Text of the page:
My issue with Ad Astra is that everything feels to be locked in at a very general level of substance. The story of a son voyaging to meet his absentee father and come to terms with that relationship is a fine starting point, except the movie doesn’t do much more. The idea of a main character living in his famous yet distant father’s shadows is a fine starting point, except the movie doesn’t do much more. The idea of exploring life in the universe is fine, except the movies doesn’t do so much with that either. It feels like you’re watching what must have amounted to twenty pages of script spread out over the course of two hours. If it’s going to be a character study, then I need more attention spent deepening Pitt’s character beyond the pretty rote daddy issues on display. If it’s going to be a contemplative exploration of man’s place in the universe, then I need more sides and angles of perspective throughout the movie. There are no real supporting characters in this movie outside of guest appearances (Hey, it’s Ruth Negga and Donald Sutherland). The father figure is kept more as looming idea or force of nature than human being. Roy’s wife (a barely there Liv Tyler) is more a recorded visual of regret to remind the audience of Roy’s loss and sacrifice, relating to his pursuit of his father. The entire film feels far too sketched in, archetypal, and generalized to noodle around with weighty ideas and concepts that it doesn’t seem fully committed to exploring in meaningful ways.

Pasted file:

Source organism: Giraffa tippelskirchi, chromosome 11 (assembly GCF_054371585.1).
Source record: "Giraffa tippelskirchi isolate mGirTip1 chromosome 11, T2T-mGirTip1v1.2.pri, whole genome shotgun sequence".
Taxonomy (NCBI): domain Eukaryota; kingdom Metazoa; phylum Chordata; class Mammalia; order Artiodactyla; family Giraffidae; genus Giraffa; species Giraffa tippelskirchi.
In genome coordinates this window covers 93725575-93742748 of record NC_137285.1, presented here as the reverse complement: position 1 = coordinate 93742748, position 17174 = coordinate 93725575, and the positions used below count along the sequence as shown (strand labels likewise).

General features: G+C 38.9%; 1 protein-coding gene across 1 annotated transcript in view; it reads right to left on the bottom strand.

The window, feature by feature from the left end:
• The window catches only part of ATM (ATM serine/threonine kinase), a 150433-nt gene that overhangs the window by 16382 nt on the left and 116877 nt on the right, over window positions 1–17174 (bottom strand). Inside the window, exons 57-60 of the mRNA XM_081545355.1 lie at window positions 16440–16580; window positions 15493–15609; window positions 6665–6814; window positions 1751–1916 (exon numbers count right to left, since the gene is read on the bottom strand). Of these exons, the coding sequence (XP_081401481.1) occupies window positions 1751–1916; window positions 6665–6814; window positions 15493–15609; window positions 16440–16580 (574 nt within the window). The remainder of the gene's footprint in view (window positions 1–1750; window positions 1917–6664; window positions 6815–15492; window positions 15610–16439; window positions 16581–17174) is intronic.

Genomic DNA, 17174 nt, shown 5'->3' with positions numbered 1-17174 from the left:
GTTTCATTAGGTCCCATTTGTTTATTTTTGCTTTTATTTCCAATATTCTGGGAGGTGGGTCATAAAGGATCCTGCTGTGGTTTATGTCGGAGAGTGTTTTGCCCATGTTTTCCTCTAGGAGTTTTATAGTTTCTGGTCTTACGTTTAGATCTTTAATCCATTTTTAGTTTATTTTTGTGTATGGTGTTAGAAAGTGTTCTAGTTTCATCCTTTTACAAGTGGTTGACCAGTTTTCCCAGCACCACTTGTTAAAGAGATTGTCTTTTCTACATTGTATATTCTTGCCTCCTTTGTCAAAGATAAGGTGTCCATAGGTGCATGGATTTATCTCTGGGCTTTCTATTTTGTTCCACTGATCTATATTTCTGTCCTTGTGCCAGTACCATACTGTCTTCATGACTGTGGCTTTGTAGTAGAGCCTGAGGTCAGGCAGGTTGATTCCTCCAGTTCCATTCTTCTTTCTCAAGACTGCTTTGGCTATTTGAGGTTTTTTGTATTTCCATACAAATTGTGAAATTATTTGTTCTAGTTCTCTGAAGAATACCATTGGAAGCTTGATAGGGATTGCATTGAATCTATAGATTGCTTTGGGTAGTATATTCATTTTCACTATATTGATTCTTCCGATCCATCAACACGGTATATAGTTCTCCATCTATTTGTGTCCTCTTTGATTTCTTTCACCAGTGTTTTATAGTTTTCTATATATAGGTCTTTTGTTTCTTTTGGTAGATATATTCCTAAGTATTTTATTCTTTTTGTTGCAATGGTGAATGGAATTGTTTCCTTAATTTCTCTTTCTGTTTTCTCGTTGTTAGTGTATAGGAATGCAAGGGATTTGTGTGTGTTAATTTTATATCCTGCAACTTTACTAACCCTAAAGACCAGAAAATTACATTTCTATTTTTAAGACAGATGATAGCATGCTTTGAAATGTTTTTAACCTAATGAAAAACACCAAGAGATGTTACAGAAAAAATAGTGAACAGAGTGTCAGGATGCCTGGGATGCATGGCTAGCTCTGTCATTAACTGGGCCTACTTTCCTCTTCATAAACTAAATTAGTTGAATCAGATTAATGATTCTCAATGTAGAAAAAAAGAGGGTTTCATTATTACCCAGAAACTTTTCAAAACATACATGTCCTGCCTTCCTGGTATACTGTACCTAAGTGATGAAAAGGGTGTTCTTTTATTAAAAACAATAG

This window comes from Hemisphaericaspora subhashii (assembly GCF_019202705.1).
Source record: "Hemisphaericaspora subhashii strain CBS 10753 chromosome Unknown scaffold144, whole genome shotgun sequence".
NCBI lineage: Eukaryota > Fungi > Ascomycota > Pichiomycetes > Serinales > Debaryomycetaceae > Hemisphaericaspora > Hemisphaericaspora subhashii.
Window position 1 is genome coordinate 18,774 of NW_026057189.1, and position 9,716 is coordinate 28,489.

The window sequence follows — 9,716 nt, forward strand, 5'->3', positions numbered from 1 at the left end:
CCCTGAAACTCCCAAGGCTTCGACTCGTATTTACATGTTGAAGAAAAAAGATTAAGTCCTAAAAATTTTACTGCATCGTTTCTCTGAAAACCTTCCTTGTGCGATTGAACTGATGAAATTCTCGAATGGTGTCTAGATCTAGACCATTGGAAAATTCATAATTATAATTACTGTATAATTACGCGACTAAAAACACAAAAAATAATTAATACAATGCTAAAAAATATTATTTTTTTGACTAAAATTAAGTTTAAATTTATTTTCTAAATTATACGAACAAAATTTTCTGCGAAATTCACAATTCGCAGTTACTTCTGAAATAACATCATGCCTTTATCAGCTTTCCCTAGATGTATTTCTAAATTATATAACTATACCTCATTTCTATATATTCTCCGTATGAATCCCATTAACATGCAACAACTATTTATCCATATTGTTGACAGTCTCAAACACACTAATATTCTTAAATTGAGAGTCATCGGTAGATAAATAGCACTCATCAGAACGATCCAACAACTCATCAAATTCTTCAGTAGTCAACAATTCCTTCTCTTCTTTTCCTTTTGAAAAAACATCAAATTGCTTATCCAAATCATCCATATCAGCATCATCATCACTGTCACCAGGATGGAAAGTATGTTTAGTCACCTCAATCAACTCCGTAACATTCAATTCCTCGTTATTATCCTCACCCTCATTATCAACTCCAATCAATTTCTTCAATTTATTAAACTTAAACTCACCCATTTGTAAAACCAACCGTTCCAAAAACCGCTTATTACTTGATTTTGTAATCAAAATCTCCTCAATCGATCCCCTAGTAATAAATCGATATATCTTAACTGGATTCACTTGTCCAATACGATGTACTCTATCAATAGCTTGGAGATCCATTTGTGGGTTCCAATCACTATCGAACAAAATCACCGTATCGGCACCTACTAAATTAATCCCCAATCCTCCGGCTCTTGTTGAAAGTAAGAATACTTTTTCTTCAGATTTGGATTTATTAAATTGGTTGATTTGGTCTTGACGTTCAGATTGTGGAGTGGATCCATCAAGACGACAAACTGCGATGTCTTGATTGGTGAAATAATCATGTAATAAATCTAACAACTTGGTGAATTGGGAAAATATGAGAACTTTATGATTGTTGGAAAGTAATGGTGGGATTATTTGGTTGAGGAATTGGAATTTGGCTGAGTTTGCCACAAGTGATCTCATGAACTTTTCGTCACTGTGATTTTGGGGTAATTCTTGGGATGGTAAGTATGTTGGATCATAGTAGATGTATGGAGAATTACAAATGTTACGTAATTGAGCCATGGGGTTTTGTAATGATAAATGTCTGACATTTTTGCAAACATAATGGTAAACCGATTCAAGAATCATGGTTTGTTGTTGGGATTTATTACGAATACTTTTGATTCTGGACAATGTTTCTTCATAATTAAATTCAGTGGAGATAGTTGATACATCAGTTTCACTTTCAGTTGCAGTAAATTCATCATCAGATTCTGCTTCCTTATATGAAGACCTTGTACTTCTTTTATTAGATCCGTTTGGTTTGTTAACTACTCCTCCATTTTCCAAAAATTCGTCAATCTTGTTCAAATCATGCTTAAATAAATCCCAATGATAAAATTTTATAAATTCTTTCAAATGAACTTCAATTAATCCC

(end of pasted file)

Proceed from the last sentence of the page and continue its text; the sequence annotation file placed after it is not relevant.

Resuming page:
The problem with a narrative that’s episodic is that not every episode is as interesting. Each Pitt stop (oh, you bet I’m intending that pun) allows a slightly different tale to emerge, but then it’s over and done and we’re moving onward. With Apocalypse Now, those episodes came together to tell a larger mosaic about the madness of the Vietnam War and the physical and psychological toll it was taking. I was not getting that same kind of cohesion with Ad Astra. The most exciting episode involves a lunar chase and shootout. It’s cleverly executed and makes strong use of the limitations of space, in particular the lack of sound. One second your co-pilot is at the wheel and the next he has a soundless bullet hole through the head. It was an intriguing segment because of the unique realities of staging its genre car chase that open up something familiar into something new. Unfortunately, many of these episodic segments just incrementally push the story along, pairing Roy with a new group of people that we’ll shed in fifteen minutes or so. Don’t get attached to anybody because the only characters that really matter in the universe of Ad Astra are Roy and his father. Every other character is merely a representation of some aspect of their relationship. It makes the smaller episodes feel a bit mundane unless they have something fresh, like that lunar chase. Otherwise, it’s more people we’ll be soon getting rid of doing inconsequential tasks.